As RPGs go, it's pretty much a perfect fit for the Vita. It's lengthy, the art looks sharp on the OLED screen, and it plays out in discrete chunks that mesh well with the portable experience. It's just the sort of fully-fleshed portable RPG that the Vita needs.
It's also a port, something that's become an unfortunate trend for the PlayStation Vita. In fact, all three of the system's most anticipated RPGs – Final Fantasy X, Persona 4 Golden, and now Muramasa: The Demon Blade – are ports or updates from aging release lists. I'm not going to lie: This was exactly what I was afraid of when the Vita first arrived. Publishers appear to be playing it safe on the platform, to the detriment of RPG fans.
Granted, it's always a bit of a battle between the desire to take the path of least resistance and the desire to make something new at the outset. Early adopters are typically more willing to go out and try something new when the library is still small, but the smaller install base makes heavy investment in a new platform risky. It's very much a chicken-and-egg scenario – platforms need dynamic new properties to sell systems, but publishers want to see a large userbase before they are willing to leave their comfort zone. And it appears this is a bigger problem for the Vita than the 3DS. Nintendo has a large stable of portable-friendly first-party games at its disposal, and it has been proactive in securing the rights to large third-party franchises like Monster Hunter. By comparison, Sony properties like Uncharted and God of War are better-suited for the big screen. The Vita certainly doesn't have anything on the scale of Pokemon, which will sell Nintendo platforms unto the ending of the earth.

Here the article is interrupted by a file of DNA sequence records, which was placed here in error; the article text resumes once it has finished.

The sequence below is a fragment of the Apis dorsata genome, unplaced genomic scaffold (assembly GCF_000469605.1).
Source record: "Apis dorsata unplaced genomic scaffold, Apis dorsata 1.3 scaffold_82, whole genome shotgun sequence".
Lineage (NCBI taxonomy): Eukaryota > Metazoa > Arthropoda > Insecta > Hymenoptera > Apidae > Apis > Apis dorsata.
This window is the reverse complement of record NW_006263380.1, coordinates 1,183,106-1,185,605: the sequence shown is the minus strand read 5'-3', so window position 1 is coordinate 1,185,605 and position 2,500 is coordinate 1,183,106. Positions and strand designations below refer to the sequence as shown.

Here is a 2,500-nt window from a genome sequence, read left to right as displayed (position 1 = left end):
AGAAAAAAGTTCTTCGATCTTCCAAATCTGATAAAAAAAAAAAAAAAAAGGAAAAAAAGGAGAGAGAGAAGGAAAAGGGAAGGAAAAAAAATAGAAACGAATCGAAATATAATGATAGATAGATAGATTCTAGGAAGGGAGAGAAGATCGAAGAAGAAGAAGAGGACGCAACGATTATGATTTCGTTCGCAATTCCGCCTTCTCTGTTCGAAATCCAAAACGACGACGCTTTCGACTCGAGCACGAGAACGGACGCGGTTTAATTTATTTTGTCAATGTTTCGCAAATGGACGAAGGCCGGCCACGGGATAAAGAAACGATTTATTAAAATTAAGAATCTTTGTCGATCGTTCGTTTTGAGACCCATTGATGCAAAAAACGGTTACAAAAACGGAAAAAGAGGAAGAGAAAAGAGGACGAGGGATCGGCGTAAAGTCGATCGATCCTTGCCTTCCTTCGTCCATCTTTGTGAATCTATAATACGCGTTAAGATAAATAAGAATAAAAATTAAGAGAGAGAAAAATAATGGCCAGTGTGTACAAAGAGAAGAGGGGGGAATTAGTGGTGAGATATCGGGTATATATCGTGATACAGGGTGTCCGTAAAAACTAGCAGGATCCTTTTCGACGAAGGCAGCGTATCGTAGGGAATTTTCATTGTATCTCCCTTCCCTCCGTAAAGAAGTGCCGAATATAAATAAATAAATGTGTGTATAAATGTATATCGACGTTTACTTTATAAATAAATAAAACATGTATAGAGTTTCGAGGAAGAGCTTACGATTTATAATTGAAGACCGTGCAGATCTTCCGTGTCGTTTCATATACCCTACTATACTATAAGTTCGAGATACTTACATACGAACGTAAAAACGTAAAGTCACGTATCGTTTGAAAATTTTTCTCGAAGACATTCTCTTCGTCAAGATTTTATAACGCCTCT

As a Vita owner, I'll take what I can get, I suppose. In the short-term, there's the "sequel-reimagining" to the Wii's Little King's Story, which was released Tuesday. Ragnarok Odyssey is a solid action RPG, and both Dragon's Crown and Ys: Celceta no Juka (another remake actually – this time of Ys IV) are something to look forward to in 2013. Valhalla Knights 3 will likewise bring 7-on-7 battles and what look like some very nice graphics to the mix.
So help is on the way for the Vita's anemic RPG lineup, which is good. On the other hand, there doesn't appear to be any sort of platform-defining RPG on the horizon – a game like The World Ends With You that will always be inextricably linked to the system in question. With high-quality offerings like Bravely Default Flying Fairy, Shin Megami Tensei IV, and Monster Hunter 4 on the way for the 3DS, should Vita owners be worried? Yes and no.
"No" in that the Nintendo DS and PSP RPG library were similarly lacking up until 2007 – some two years after their respective releases. Both platforms now boast a very healthy selection of RPGs. These days, the PSP seems to have nothing but RPGs.
"Yes" in that there's no reason that the Vita will turn things around anytime soon. At this point in time, the Nintendo 3DS is a more attractive option for Japanese RPG developers. There's just no way around it.
Thus far, my Vita has gotten a reasonable amount of play, but that's mainly because I've been working on finish Super Robot Taisen Z2 – a PSP game. I'm willing to be patient, especially with so many PSP RPGs still to finish, but with TGS relatively barren of new and interesting announcements this year, I'm starting to think that there won't be relief until 2014 at the earliest. In the meantime, my 3DS is looking more and more interesting.
So I wait, and I play Persona 4 Golden, and I keep my fingers crossed. There may be hope, but thus far in terms of owning a Vita as a lover of RPGs, it feels as if I've spent $250 on a really fancy PSP.
Kat Bailey is a freelance writer based out of San Francisco, California. Her work has been featured on multiple outlets, including GamesRadar, Official Xbox Magazine, gamesTM, and GameSpot. You can follow her on Twitter at @the_katbot.